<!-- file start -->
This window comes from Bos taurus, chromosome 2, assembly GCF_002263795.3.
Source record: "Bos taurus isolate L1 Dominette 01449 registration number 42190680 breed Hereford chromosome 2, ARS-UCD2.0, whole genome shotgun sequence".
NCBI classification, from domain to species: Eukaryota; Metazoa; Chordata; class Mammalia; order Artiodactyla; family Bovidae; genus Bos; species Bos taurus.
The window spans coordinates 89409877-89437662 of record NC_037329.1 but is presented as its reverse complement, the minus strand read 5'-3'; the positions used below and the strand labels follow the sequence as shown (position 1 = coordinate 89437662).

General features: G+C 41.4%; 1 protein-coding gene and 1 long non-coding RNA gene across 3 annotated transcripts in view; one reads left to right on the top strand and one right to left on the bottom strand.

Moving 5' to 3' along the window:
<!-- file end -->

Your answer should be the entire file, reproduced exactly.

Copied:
This window comes from Bos taurus, chromosome 2, assembly GCF_002263795.3.
Source record: "Bos taurus isolate L1 Dominette 01449 registration number 42190680 breed Hereford chromosome 2, ARS-UCD2.0, whole genome shotgun sequence".
NCBI classification, from domain to species: Eukaryota; Metazoa; Chordata; class Mammalia; order Artiodactyla; family Bovidae; genus Bos; species Bos taurus.
The window spans coordinates 89409877-89437662 of record NC_037329.1 but is presented as its reverse complement, the minus strand read 5'-3'; the positions used below and the strand labels follow the sequence as shown (position 1 = coordinate 89437662).

General features: G+C 41.4%; 1 protein-coding gene and 1 long non-coding RNA gene across 3 annotated transcripts in view; one reads left to right on the top strand and one right to left on the bottom strand.

Moving 5' to 3' along the window: